Should Sustainability Be in Scope for U.S. Dietary Guidelines?
If you’re a food policy wonk like me, then you likely know that the DGAC published commentary about food, nutrition, and sustainability in their January 2015 report:
Consistent evidence indicates that, in general, a dietary pattern that is higher in plant-based foods, such as vegetables, fruits, whole grains, legumes, nuts, and seeds, and lower in animal based foods is more health promoting and is associated with lesser environmental impact (GHG emissions and energy, land, and water use) than is the current average U.S. diet. (p 383)
If you’re not so wonky, then you’re asking who’s the DGAC, what’s GHG, and BTW, what’s the big deal?
Some Background on the Process
The Dietary Guidelines for Americans are published every five years. In the lingo, we call them the DGAs. The DGAC stands for the Dietary Guidelines for Americans Committee. They are the group of experts, mostly PhDs and MDs, who review the latest and greatest science to draft a scientific report about what Americans should eat for a healthy diet. This report gets delivered to two government agencies jointly - namely the Secretary of Health and Human Services and the Secretary of Agriculture - who then create the version of the Dietary Guidelines for Americans that the general public ends up seeing.
The Scientific Report of the 2015 Dietary Guidelines Advisory Committee totaled 571 pages. Feel free to read it here. Sustainability is mentioned in the DGAC report. More specifically, there are 51 mentions of ‘sustainable diet’, 17 for ‘plant-based’, and greenhouse gas (as in, GHG) is mentioned 13 times.
The current 2015-2020 Dietary Guidelines for Americans are here. There is one mention of plant-based. Yes, just one. It occurs in Appendix 5 entitled USDA Food Patterns: Healthy Vegetarian Eating Pattern on page 105 as follows:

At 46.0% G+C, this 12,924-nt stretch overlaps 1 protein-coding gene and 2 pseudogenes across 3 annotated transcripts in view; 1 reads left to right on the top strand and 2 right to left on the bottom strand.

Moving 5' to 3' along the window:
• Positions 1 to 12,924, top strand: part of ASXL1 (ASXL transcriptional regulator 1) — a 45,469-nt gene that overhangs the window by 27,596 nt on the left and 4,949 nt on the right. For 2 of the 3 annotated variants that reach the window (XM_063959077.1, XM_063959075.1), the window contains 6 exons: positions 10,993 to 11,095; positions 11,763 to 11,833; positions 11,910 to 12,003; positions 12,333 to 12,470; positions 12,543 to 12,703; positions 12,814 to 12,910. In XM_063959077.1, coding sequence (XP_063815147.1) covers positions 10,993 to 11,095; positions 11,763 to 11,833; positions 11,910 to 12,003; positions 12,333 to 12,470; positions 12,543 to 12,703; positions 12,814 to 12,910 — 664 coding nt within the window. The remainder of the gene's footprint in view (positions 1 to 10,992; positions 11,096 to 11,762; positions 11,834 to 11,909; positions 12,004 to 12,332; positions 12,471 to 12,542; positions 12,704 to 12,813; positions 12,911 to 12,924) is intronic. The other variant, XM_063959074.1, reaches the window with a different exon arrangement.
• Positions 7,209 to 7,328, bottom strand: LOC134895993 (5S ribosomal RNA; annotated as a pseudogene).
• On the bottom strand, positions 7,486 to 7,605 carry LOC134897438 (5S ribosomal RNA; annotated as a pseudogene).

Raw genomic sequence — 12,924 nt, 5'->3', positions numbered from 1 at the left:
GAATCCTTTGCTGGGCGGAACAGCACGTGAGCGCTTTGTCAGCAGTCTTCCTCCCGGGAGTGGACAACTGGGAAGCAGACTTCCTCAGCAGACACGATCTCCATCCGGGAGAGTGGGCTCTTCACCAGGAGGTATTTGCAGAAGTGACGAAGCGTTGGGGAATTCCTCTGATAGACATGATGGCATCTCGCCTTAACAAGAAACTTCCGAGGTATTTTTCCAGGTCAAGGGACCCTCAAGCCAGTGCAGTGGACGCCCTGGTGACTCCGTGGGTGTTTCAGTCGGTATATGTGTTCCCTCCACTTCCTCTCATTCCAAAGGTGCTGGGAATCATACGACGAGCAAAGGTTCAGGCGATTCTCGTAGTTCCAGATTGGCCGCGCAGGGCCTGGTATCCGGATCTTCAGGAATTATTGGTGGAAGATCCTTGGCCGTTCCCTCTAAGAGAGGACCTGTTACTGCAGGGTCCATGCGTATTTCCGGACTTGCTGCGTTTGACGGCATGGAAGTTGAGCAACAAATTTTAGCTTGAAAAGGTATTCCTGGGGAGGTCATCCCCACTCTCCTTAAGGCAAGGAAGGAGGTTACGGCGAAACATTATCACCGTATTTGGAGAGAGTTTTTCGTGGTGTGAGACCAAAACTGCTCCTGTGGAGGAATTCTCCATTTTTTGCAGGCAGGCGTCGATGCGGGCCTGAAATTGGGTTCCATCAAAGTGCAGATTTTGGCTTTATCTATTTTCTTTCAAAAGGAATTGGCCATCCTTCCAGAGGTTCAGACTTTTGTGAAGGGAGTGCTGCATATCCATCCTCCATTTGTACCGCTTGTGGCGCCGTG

This Pattern can be vegan if all dairy choices are comprised of fortified soy beverages (soymilk) or other plant-based dairy substitutes.
There is no mention of a sustainable diet or greenhouse gases in the 2015-2020 Dietary Guidelines for Americans. Hmm.
The issue is the USDA released a statement in late 2015 stating:
The final 2015 Guidelines are still being drafted, but because this is a matter of scope, we do not believe that the 2015 DGAs are the appropriate vehicle for this important policy conversation about sustainability.
In short, the DGAC was to stay focused on the health and nutrition of Americans and not veer off into considering how dietary choices impact the health of the planet too. Many a journalist, researcher, policymaker, and consumer had a thing or two to say about sustainability being declared out of scope. From Harvard School of Public Health to NPR to Mother Jones, there was major dialogue about whether or not the conversation about food for humans can really be separated from the conversation about food and the planet. Many feel they are inextricably linked, myself included.
The Look Ahead to the 2020-2025 Version
Looking ahead, the process for the 2020-2025 Dietary Guidelines for Americans is ‘under way’ according to the USDA.
First off, one thing that is notably different this time around is that the upcoming version will include recommendations for a new U.S. population age range: birth to 24 months. Offering dietary guidance for the youngest of Americans is important, and finally will be included after all these years. You can expect one sticking point will be around breastfeeding versus formula-feeding.
As to sustainable diets, there’s precedent in many countries around the world for this topic to be included in dietary guidance recommendations. As outlined by the Society for Nutrition Education and Behavior, countries with language addressing sustainability include Australia, Brazil, Denmark, Estonia, Finland, Germany, The Netherlands, Qatar, Sweden, United Kingdom, and Uruguay. The language is about eating less meat and eating more plants. Importantly, sustainable diet recommendations also often include language about consuming only enough calories for energy balance (as in, don’t over consume calories and therefore excess food), reducing food waste and choosing foods with minimal or no packaging. The guidance varies by country obviously, but the point here is there is absolutely precedent for sustainability to be considered in public health-level dietary guidance.
And with that, I will quote the former U.S. Deputy Secretary of Agriculture and one of my former Tufts University professors…
‘If not the 2015 DGA, then maybe the 2020 DGAs.’ - Dr. Kathleen Merrigan
I sure hope she’s right.